GitHub better than they can in person.” [P532]
    People are challenging, no matter what channels are used
    38

    View full-size slide

  36. Private vs. public
    Group size
    Synchronous vs. asynchronous
    Ephemeral vs. archival
    Anonymous vs. identified
    Text-based vs. verbal
    Face to face (vs. not)
    No one tool/channel fits all
    Communication with users is challenging
    Developers need to consider channel affordances
    39

    View full-size slide

  37. “I still don’t understand how to do simple things in IRC and
    often don’t bother because of the perceived effort involved—
    much easier to post on Stack Overflow. With tools like GitHub,
    there are similar issues (like how to submit patches) although
    documentation is improving.” [P1385]
    Developers need to be literate with communication
    channels
    40

    View full-size slide

  38. Technical issues
    Lack of mobile support and hardware limitations
    Usability issues
    Vendor lock-in
    Poor or scattered tool adoption
    Communication channel friction can obstruct participatory
    development activities
    41

    View full-size slide

  39. “Making sure everyone else you’re working with also uses the
    tools. One of the biggest issues with fragmentation of the
    communication options is that there are so many different
    ways to communicate that it’s harder to find it all in one
    place. Important communications get lost; Key people don’t
    see them; They can’t be retrieved by a single search tool.
    Companies such as Slack are attempting to solve this problem,
    but it has a long way to go.” [P1250]
    Use of many channels leads to information fragmentation
    42

    View full-size slide

  40. “Too many channels means that needed or interesting
    information disappears, and going through all of the channels
    you mentioned is impossible in limited time.” [P917]
    The quantity of communicated information is
    overwhelming
    43

    View full-size slide

  41. The quantity of communicated information is
    overwhelming
    44

    View full-size slide

  42. “Judging the reliability and credibility of sources can be a
    challenge as information changes quickly and isn’t always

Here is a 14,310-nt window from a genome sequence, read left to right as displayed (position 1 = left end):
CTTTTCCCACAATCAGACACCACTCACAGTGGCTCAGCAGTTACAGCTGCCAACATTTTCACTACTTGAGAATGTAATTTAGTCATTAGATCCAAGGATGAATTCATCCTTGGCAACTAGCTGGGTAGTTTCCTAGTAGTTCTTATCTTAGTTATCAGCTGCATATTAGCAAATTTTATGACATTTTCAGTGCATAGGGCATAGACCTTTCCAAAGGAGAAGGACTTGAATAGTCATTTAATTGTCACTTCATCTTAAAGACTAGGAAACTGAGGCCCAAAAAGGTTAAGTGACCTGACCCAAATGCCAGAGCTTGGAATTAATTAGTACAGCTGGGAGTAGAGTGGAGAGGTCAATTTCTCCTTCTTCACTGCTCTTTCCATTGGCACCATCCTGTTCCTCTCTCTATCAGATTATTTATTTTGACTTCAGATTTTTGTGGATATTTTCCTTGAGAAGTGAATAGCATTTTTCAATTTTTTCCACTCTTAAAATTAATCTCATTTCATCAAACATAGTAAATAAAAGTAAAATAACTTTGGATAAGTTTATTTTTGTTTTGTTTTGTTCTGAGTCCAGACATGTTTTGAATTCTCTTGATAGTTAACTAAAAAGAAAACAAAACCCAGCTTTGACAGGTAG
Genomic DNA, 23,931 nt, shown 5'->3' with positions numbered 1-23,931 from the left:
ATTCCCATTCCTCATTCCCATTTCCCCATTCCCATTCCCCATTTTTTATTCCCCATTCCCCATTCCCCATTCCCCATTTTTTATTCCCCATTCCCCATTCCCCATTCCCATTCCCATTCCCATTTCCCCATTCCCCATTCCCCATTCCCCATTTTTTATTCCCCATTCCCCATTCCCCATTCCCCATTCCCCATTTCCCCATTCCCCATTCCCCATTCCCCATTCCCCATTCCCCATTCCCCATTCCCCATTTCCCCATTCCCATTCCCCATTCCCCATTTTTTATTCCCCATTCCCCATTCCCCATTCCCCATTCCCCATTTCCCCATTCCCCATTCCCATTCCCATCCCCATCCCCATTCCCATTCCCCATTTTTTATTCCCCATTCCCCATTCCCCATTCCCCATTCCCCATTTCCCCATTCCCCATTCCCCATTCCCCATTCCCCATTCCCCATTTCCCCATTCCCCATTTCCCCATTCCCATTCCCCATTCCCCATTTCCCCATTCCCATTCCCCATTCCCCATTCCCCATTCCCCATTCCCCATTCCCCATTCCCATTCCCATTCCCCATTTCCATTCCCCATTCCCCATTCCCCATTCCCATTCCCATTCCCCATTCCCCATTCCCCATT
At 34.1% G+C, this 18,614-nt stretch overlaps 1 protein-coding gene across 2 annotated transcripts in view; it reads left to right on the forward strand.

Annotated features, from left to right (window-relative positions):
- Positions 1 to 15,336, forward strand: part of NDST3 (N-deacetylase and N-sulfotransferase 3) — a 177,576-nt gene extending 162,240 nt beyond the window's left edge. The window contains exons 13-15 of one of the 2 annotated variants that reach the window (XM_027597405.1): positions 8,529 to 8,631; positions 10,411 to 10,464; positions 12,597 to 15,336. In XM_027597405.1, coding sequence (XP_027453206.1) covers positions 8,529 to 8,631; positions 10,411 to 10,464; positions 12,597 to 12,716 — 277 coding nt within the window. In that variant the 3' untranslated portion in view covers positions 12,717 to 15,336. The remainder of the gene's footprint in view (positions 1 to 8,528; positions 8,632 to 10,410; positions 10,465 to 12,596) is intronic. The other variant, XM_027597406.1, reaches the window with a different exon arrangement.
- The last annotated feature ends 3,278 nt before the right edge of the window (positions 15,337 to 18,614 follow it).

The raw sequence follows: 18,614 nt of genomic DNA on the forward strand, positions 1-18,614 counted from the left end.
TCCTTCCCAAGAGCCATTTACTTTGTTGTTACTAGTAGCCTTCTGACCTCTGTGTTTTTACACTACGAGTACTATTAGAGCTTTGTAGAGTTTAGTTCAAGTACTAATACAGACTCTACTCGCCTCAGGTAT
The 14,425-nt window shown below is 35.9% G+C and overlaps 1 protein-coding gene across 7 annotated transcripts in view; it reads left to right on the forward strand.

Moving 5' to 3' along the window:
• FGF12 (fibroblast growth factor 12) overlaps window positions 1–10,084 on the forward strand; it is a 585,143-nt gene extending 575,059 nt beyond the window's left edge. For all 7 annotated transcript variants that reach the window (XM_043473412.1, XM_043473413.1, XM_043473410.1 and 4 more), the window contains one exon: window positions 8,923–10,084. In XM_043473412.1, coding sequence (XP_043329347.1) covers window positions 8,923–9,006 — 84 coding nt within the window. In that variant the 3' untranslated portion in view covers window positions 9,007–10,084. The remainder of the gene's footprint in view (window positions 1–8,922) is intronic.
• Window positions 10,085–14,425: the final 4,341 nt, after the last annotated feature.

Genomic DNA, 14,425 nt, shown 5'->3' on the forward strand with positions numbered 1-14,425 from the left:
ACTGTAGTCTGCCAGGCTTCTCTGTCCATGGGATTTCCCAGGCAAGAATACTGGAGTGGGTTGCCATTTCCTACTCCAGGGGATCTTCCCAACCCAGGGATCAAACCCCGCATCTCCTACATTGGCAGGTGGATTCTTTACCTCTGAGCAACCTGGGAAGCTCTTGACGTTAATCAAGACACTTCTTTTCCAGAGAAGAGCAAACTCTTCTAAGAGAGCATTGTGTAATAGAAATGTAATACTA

correct.” [P846]
    “Technologies are moving so fast, and most of the content on
    the Internet could be outdated quickly. It’s sometimes hard to
    filter that outdated information.” [P492]
    The quality of communicated information is hard to
    evaluate
    45

    View full-size slide

  43. Meta Discussion
    47

    View full-size slide

  44. Challenges
    Qualitative research
    - forming the survey questions and deciding on the activities
    - studying channels, activities, roles, and developers - in parallel
    Conducting a long-term study
    - channels/tools change, do we update the survey?
    Reporting qualitative results
    - finding the “right way” to present the results
    - conference paper length is a limitation
    48

    View full-size slide

  45. Where to next?
    A bit about our upcoming work
    49

    View full-size slide

  46. How Slack is used in Software Development
    “If Slack is taken out,
    it’s just like turning our
    lights off. We’re blind."
    - an anonymous developer
    50

    View full-size slide

  47. Understanding the role of Slack and how it shapes the
    bug fixing process
    in collaboration with
    Bin Lin, Alexander Serebrenik,
    and Margaret-Anne Storey
    figure shows an example of specific ticket being resolved with the use of Slack and Trac 51

    View full-size slide

  48. The impact of Bots in software development
    It is believed that Bots will lead to an improvement in
    software quality and developer and team productivity
    What if that disruption has negative consequences?
    52

    View full-size slide

  49. Developers
    Communities of
    Practice
    Tools & Channels
    IDE face-to-face
    Towards A Theory of Knowledge in Software Engineering
    53

    View full-size slide

  50. Developers
    Communities of
    Practice
    Tools & Channels
    IDE face-to-face
    Activities
    Coding
    Learning
    54

    View full-size slide

  51. Actors & Roles
    Contributors, Stakeholders
    Assemblages &
    Communities of
    Practice
    Teams, Organization
    Practices & Activities
    Tools & Channels
    Artifacts
    Code, Documentation,
    Q&A, History
    fosters / shaped by
    Agile Coding
    IDE face-to-face
    adapted from Alexey Zagalsky candidacy proposal
    55
    Tacit knowledge
    Knowledge as public good
    Externalized knowledge
    Knowledge on people &
    social networks

    View full-size slide

  52. Questions?
    Alexey Zagalsky
    http://alexeyza.com
    56

    View full-size slide